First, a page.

Rush Limbaugh at the microphone in 2019. REUTERS/Leah Millis

Provocative and polarizing U.S. talk radio luminary Rush Limbaugh, whose initial success came in Sacramento in the early 1980s, has died of lung cancer at the age of 70.

Limbaugh, who pioneered conservative talk radio, announced in February 2020 that he had been diagnosed with advanced lung cancer.

In a statement on Facebook announcing his death, his wife Kathryn Adams Limbaugh wrote, “Rush’s love for our country, and for all of you, will live on eternally.”

Limbaugh’s appeal and the success of his top-rated radio show arose from his brash and colorful style, his delight in baiting liberals and Democrats, and his promotion of conservative and Republican causes and politicians.

He achieved initial success at KFBK in Sacramento with a show launched in 1984. A major boost came in 1987, when the Federal Communications Commission repealed rules requiring broadcasters to provide equal time to both sides of political debates. Limbaugh moved to New York and became nationally syndicated in 1988 and quickly built a large and committed following, making him wealthy in the process.

During a daily show broadcast on more than 600 radio stations across the United States, Limbaugh espoused an unflinchingly populist brand of conservatism. He railed against left-wing causes from global warming to healthcare reform as he helped shape the Republican Party’s agenda in the media and mobilize its grass-roots supporters.

Rep. Darrell Issa of East County, the lone San Diego County Republican in Congress, said via Twitter: “America has lost an incomparable icon of broadcasting, media and the communication arts. The conservative movement has lost one of its most treasured and happy warriors. And we have lost a brave and generous friend like no other.”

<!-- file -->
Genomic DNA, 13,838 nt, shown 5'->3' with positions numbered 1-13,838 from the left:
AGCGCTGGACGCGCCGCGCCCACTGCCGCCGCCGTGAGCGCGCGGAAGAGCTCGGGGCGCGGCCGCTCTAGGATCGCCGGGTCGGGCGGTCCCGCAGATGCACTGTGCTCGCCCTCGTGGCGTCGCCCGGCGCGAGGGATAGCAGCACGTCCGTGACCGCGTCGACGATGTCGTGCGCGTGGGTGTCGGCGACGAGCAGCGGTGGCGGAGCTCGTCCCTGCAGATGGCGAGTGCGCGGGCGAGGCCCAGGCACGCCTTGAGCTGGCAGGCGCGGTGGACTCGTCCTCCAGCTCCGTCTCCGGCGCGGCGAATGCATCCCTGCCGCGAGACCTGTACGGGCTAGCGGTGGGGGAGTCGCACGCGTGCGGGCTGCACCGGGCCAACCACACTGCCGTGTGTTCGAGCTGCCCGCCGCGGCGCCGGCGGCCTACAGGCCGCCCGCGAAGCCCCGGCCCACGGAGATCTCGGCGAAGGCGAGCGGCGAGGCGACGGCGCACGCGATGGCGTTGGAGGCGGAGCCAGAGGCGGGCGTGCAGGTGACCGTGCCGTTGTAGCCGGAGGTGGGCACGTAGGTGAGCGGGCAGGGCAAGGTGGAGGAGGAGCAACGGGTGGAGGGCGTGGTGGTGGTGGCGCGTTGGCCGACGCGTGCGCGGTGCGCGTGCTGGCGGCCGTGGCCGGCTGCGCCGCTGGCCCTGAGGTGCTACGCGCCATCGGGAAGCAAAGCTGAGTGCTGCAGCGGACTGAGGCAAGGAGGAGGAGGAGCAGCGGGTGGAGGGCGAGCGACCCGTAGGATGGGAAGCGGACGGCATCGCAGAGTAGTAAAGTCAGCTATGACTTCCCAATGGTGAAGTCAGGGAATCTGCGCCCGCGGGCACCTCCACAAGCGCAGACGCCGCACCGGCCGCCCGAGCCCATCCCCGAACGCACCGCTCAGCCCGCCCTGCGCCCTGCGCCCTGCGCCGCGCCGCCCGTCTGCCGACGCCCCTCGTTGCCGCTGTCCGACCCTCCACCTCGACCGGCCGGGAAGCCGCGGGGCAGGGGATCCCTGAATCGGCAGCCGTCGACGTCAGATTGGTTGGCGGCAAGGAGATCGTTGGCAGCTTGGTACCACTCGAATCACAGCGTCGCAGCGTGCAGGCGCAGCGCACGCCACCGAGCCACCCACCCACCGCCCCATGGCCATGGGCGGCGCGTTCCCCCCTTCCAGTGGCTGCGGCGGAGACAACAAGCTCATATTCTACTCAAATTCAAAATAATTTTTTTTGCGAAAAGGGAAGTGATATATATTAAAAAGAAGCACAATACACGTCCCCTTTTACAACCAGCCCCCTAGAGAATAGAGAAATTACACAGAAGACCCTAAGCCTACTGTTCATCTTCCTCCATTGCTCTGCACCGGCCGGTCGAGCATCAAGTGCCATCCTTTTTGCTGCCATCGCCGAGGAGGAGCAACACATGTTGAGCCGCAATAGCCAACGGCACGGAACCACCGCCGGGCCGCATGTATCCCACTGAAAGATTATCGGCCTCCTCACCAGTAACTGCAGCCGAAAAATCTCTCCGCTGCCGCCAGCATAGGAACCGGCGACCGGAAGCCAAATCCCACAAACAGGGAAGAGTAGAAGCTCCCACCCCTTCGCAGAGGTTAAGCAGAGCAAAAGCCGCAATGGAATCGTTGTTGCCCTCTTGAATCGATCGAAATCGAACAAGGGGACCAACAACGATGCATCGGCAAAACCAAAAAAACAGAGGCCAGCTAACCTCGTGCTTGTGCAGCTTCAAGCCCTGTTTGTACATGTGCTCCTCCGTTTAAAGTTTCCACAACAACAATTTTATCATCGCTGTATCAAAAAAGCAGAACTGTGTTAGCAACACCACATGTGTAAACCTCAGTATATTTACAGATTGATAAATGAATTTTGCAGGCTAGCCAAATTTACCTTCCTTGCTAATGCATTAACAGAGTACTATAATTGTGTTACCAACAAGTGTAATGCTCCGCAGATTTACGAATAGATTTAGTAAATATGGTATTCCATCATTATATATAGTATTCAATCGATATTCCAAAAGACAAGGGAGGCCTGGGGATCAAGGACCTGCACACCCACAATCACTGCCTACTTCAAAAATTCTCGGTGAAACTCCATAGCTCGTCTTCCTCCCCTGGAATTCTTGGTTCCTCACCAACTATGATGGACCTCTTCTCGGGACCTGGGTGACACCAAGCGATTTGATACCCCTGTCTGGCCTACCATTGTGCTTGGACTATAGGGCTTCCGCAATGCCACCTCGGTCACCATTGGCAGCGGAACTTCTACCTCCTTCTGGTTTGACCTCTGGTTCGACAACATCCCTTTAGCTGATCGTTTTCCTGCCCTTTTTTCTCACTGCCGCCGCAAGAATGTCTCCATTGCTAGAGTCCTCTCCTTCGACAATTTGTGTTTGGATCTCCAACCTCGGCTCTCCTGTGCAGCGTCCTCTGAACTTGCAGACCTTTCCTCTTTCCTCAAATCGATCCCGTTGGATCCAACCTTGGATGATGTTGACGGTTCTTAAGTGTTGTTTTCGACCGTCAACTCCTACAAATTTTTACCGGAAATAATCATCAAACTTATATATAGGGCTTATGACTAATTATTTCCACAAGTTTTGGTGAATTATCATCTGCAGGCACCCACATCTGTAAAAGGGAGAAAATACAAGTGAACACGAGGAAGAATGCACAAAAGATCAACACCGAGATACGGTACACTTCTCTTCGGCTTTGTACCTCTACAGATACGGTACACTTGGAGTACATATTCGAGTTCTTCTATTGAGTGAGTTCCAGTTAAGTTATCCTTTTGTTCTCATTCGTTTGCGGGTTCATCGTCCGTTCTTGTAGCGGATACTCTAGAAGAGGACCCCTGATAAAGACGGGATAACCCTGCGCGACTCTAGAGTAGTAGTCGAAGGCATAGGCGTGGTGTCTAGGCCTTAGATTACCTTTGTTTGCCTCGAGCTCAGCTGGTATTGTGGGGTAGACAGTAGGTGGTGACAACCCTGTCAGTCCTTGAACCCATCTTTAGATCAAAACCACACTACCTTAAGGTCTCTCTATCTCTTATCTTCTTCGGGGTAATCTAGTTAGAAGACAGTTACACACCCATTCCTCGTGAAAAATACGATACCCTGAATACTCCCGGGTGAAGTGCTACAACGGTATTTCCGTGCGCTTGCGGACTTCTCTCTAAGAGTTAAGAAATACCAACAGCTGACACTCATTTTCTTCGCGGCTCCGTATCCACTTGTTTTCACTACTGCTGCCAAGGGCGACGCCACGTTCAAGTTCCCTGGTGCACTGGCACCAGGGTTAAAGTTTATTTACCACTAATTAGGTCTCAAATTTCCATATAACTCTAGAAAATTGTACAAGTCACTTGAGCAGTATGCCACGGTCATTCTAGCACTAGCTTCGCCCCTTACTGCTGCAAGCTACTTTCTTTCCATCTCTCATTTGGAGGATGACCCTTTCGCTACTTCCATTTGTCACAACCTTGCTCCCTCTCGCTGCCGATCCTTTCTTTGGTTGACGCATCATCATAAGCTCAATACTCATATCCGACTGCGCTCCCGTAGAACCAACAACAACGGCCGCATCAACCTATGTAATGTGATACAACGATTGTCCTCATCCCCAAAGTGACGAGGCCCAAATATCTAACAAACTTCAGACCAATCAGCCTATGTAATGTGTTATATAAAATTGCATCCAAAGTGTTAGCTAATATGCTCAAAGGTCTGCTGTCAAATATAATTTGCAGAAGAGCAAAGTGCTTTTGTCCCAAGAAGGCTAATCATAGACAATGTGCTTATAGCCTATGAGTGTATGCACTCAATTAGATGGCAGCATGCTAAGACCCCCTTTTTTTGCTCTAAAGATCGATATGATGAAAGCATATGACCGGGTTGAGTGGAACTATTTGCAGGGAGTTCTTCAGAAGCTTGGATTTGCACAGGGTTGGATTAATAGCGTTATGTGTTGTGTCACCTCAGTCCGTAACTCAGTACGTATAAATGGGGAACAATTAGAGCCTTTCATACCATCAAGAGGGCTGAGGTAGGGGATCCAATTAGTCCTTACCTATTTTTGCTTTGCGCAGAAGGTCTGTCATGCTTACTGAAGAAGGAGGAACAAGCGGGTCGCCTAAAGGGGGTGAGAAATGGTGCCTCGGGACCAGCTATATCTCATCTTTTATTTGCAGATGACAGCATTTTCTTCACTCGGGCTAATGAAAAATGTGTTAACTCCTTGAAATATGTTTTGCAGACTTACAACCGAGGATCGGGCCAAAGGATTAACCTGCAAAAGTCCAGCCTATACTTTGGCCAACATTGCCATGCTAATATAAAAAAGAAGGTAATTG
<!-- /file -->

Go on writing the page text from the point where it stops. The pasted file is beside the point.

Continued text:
Limbaugh also ridiculed mainstream news outlets and relished the controversies often sparked by his on-air commentary. His success helped spawn a new class of right-wing pundits on radio, television and the internet, among them Bill O’Reilly, Sean Hannity, Glenn Beck and Alex Jones.

More recently, Limbaugh promoted former President Trump’s false claims to have had the 2020 presidential election stolen from him through widespread fraud and irregularities. After Democrat Joe Biden was inaugurated as Trump’s successor last month, Limbaugh told listeners the new president had not legitimately won.

Speaking on Fox News on Wednesday, Trump said of Limbaugh: “He was very brave. He was fighting until the end.”

Trump awarded Limbaugh the highest U.S. civilian honor — the Presidential Medal of Freedom — during his 2020 State of the Union address to a joint session of Congress.

But mainstream Republicans also praised Limbaugh. Former President George W. Bush said in a statement, “While he was brash, at times controversial, and always opinionated, he spoke his mind as a voice for millions of Americans and approached each day with gusto.”

Reuters contributed to this article.

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Chris Jennewein

Chris Jennewein is Editor & Publisher of Times of San Diego.